Facts and figures on marine pollution

  • Land-based sources (such as agricultural run-off, discharge of nutrients and pesticides and untreated sewage including plastics) account for approximately 80% of marine pollution, globally.
  • Agricultural practices, coastal tourism, port and harbour developments, damming of rivers, urban development and construction, mining, fisheries, aquaculture, and manufacturing, among others, are all sources of marine pollution threatening coastal and marine habitats.
  • Excessive nutrients from sewage outfalls and agricultural runoff have contributed to the number of low oxygen (hypoxic) areas known as dead zones, where most marine life cannot survive, resulting in the collapse of some ecosystems.
  • There are now close to 500 dead zones covering more than 245,000 km² globally, equivalent to the surface of the United Kingdom.
  • Over 220 million tons of plastic are produced each year.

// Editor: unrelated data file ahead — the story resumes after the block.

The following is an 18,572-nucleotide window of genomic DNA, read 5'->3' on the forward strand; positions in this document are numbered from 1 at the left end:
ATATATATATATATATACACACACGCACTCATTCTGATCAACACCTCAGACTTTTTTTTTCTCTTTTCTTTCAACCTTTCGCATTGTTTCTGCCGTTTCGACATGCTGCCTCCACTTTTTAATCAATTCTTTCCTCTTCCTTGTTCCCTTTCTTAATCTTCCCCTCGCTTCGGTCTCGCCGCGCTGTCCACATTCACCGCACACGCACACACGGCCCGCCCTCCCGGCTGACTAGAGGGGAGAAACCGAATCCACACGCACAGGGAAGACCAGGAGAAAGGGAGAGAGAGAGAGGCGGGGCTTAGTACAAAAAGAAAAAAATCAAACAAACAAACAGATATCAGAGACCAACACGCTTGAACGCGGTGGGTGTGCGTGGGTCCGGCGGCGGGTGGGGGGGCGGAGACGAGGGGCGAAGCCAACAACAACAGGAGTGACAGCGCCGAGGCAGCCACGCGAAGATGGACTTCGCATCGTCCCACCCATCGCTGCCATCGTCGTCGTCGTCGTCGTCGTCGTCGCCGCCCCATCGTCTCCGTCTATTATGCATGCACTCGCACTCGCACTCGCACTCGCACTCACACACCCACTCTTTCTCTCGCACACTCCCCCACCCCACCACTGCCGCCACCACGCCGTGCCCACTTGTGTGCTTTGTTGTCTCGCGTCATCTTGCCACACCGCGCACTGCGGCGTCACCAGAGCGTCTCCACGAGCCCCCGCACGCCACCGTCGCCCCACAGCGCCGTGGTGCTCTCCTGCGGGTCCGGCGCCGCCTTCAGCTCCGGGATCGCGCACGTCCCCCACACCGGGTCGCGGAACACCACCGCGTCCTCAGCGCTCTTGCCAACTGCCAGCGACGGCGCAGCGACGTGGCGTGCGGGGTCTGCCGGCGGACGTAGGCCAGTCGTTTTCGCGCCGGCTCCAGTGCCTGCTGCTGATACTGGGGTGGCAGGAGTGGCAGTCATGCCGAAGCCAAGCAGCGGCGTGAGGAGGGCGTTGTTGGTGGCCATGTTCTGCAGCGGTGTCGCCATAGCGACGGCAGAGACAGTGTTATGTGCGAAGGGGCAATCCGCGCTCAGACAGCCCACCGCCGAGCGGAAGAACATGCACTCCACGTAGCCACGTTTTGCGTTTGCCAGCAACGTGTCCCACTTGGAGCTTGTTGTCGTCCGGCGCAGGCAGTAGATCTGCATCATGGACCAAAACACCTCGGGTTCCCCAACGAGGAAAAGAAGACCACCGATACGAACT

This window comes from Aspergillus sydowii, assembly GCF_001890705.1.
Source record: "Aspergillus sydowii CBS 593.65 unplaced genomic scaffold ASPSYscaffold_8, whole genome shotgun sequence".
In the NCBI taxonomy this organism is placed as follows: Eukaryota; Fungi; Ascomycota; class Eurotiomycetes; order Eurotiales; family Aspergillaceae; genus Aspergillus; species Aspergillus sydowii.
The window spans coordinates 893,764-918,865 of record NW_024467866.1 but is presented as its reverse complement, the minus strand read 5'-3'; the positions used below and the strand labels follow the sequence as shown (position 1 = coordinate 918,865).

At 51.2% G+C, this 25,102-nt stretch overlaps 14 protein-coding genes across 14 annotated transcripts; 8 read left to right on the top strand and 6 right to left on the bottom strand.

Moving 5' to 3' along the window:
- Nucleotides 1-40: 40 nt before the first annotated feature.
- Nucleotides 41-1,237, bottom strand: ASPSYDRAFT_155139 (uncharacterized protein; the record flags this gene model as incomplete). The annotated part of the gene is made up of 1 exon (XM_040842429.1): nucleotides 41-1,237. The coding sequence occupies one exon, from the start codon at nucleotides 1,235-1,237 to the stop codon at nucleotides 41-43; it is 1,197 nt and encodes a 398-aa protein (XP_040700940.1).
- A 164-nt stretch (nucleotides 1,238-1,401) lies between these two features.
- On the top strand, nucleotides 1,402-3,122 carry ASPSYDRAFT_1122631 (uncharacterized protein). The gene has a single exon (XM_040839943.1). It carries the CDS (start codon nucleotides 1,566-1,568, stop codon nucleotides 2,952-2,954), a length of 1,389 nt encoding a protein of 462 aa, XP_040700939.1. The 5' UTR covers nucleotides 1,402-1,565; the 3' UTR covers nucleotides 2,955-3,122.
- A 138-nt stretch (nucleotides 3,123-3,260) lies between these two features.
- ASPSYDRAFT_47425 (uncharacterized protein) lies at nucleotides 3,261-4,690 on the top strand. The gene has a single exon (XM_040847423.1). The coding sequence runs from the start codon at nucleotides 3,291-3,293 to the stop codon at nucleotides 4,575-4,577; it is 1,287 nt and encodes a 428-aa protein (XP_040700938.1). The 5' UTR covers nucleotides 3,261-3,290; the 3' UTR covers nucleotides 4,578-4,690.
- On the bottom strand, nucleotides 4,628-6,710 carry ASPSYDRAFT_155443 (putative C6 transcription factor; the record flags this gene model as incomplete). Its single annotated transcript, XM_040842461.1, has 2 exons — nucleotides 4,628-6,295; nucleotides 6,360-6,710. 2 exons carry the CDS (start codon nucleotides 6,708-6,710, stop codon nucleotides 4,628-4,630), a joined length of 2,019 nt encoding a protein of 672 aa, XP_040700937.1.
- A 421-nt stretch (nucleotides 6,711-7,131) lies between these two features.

• Plastics can contribute to reduce our carbon footprint. They provide improved insulation, lighter packaging, are found in phones, computers, medical devices, etc. but appropriate disposal is often not addressed.
  • Seven of the EU Member States plus Norway and Switzerland recover more than 80% of their used plastics. These countries adopt an integrated waste and resource management strategy to address each waste stream with the best options. However, waste and disposal remain an issue in most of the world.
  • The United Nations Environment Programme estimated in 2006 that every square mile of ocean contains 46,000 pieces of floating plastic.
  • Once discarded, plastics are weathered and eroded into very small fragments known as micro-plastics. These together with plastic pellets are already found in most beaches around the world.
  • Plastic debris causes the deaths of more than a million seabirds every year, as well as more than 100,000 marine mammals.
  • Plastic materials and other litter can become concentrated in certain areas called gyres as a result of marine pollution gathered by oceanic currents. There are now 5 gyres in our ocean.
  • The North Pacific Gyre, known as the Great Pacific Garbage Patch, occupies a relatively stationary area that is twice the size of Texas. Waste material from across the North Pacific Ocean, including coastal waters off North America and Japan, are drawn together.
  • The Blueprint for ocean and coastal sustainability includes proposals to green the nutrient economy and reduce ocean hypoxia.
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